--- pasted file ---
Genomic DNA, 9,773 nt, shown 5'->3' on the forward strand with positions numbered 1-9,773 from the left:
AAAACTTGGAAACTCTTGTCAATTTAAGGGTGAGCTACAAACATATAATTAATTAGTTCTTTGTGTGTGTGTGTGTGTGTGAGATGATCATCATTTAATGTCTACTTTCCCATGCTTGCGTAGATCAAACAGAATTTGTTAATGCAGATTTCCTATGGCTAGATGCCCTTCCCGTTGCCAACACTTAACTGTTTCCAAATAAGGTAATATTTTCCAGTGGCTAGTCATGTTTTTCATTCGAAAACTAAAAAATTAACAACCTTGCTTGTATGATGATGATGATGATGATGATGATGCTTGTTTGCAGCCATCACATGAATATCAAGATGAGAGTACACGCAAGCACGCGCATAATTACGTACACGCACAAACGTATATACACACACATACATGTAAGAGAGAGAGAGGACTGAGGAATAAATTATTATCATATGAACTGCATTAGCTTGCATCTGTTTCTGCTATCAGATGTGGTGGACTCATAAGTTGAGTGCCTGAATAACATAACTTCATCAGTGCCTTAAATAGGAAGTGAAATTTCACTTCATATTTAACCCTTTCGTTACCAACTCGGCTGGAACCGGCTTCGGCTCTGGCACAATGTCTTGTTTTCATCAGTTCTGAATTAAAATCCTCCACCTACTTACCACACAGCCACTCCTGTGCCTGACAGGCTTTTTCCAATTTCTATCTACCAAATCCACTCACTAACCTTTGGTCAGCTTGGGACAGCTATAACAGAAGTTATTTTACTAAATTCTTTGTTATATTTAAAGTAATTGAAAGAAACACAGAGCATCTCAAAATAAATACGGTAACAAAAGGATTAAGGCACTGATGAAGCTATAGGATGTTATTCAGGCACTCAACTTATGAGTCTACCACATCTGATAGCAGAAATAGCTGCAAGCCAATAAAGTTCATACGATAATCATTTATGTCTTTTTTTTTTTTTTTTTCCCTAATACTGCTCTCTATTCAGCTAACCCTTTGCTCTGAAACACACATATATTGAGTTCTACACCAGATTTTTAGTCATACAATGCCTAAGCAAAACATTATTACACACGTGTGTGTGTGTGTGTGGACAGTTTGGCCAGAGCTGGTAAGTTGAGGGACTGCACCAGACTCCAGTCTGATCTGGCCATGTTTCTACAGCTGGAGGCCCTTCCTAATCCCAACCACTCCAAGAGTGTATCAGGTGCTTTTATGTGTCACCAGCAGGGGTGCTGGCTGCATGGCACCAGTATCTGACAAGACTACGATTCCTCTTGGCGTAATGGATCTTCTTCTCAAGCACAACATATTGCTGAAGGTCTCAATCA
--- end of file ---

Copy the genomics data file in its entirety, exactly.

Genomic DNA, 9,773 nt, shown 5'->3' on the forward strand with positions numbered 1-9,773 from the left:
AAAACTTGGAAACTCTTGTCAATTTAAGGGTGAGCTACAAACATATAATTAATTAGTTCTTTGTGTGTGTGTGTGTGTGTGAGATGATCATCATTTAATGTCTACTTTCCCATGCTTGCGTAGATCAAACAGAATTTGTTAATGCAGATTTCCTATGGCTAGATGCCCTTCCCGTTGCCAACACTTAACTGTTTCCAAATAAGGTAATATTTTCCAGTGGCTAGTCATGTTTTTCATTCGAAAACTAAAAAATTAACAACCTTGCTTGTATGATGATGATGATGATGATGATGATGCTTGTTTGCAGCCATCACATGAATATCAAGATGAGAGTACACGCAAGCACGCGCATAATTACGTACACGCACAAACGTATATACACACACATACATGTAAGAGAGAGAGAGGACTGAGGAATAAATTATTATCATATGAACTGCATTAGCTTGCATCTGTTTCTGCTATCAGATGTGGTGGACTCATAAGTTGAGTGCCTGAATAACATAACTTCATCAGTGCCTTAAATAGGAAGTGAAATTTCACTTCATATTTAACCCTTTCGTTACCAACTCGGCTGGAACCGGCTTCGGCTCTGGCACAATGTCTTGTTTTCATCAGTTCTGAATTAAAATCCTCCACCTACTTACCACACAGCCACTCCTGTGCCTGACAGGCTTTTTCCAATTTCTATCTACCAAATCCACTCACTAACCTTTGGTCAGCTTGGGACAGCTATAACAGAAGTTATTTTACTAAATTCTTTGTTATATTTAAAGTAATTGAAAGAAACACAGAGCATCTCAAAATAAATACGGTAACAAAAGGATTAAGGCACTGATGAAGCTATAGGATGTTATTCAGGCACTCAACTTATGAGTCTACCACATCTGATAGCAGAAATAGCTGCAAGCCAATAAAGTTCATACGATAATCATTTATGTCTTTTTTTTTTTTTTTTTCCCTAATACTGCTCTCTATTCAGCTAACCCTTTGCTCTGAAACACACATATATTGAGTTCTACACCAGATTTTTAGTCATACAATGCCTAAGCAAAACATTATTACACACGTGTGTGTGTGTGTGTGGACAGTTTGGCCAGAGCTGGTAAGTTGAGGGACTGCACCAGACTCCAGTCTGATCTGGCCATGTTTCTACAGCTGGAGGCCCTTCCTAATCCCAACCACTCCAAGAGTGTATCAGGTGCTTTTATGTGTCACCAGCAGGGGTGCTGGCTGCATGGCACCAGTATCTGACAAGACTACGATTCCTCTTGGCGTAATGGATCTTCTTCTCAAGCACAACATATTGCTGAAGGTCTCAATCA